15 Recap: we have identified a specific pattern of evidence for social inequalities in muscle, but not bone, based aspects of musculoskeletal ageing Why? Discussion

16 Recap: we have identified a specific pattern of evidence for social inequalities in muscle, but not bone, based aspects of musculoskeletal ageing Why? height and fat mass diet physical activity different social patterning and different associations of muscle and bone with

17 Discussion Recap: we have identified a specific pattern of evidence for social inequalities in muscle, but not bone, based aspects of musculoskeletal ageing Why? height and fat mass diet physical activity different social patterning and different associations of muscle and bone with Responsiveness of ageing muscle and bone to physical activity Further research is needed to identify the impact of different types of physical activity (resistance/aerobic; customary/occupational) on social inequalities in musculoskeletal ageing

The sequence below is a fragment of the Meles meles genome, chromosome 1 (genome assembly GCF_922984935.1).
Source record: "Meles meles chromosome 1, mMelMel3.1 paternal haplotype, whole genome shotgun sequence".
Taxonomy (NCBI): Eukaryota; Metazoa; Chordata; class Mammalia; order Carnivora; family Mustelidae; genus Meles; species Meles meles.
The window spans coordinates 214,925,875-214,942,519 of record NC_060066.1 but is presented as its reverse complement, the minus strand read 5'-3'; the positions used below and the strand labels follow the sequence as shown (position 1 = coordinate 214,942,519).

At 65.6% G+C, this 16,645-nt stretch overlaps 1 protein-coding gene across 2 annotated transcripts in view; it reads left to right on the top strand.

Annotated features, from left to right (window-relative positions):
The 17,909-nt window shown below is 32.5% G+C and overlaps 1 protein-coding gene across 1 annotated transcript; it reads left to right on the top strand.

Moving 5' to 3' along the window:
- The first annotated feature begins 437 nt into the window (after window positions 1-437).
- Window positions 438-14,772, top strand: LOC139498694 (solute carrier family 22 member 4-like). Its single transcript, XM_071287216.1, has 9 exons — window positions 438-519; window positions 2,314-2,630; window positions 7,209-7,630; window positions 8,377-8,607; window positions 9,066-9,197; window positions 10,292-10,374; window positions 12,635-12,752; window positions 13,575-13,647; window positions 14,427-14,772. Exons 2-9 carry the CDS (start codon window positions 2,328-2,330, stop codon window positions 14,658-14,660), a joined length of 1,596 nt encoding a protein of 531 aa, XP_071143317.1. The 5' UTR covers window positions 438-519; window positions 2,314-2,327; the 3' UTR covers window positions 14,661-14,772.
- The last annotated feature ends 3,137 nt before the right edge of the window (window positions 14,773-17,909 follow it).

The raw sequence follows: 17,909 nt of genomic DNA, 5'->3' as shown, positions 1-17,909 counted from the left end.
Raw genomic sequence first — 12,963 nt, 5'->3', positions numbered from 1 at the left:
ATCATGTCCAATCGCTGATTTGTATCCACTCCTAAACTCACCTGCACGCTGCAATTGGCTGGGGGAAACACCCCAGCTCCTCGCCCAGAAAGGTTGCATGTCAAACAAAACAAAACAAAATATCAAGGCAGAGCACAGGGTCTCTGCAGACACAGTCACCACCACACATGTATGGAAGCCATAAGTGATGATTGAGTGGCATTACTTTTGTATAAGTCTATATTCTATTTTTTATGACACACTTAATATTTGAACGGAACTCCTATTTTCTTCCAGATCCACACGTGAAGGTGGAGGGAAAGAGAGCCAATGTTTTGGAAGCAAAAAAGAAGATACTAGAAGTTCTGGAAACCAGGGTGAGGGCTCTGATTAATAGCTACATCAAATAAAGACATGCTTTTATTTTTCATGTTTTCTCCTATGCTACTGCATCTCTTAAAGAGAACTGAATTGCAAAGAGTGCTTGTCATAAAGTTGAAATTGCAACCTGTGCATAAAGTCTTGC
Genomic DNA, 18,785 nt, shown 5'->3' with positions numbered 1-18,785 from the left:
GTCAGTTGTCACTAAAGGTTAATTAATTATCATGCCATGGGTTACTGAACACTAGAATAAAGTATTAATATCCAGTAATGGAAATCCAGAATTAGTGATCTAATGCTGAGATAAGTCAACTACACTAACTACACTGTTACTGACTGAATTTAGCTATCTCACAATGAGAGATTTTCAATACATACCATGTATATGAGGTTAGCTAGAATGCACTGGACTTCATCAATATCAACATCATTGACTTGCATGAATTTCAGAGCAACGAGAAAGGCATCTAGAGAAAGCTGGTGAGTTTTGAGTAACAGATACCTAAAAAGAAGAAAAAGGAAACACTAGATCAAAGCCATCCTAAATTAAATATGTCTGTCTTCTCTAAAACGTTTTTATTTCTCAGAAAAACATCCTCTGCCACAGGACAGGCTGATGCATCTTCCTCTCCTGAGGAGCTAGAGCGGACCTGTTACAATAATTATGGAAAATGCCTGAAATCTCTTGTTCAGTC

18 Any clinical interventions designed to reduce the loss of muscle mass and function with age should be targeted proportionately across the social gradient; strategies to reduce fracture and osteoporosis should continue with a universal population focus There exists a subgroup of older men and women in the UK who face increased levels of material deprivation in combination with greater loss of muscle strength and physical function It is these men and women who urgently need the government to commit to reform of the funding system for adult care and support Conclusions

19 Acknowledgements Study participants Hertfordshire GPs Hertfordshire Cohort Study Team Professors Avan Aihie Sayer, Maria Evandrou and Cyrus Cooper Funding: – MRC – University of Southampton – BHF, ARC, NOS, Wellcome Trust


Download ppt "Social inequalities in musculoskeletal ageing among community dwelling older men and women in the United Kingdom HE Syddall 1, M Evandrou 2, C Cooper 1,"

Similar presentations


Ads by Google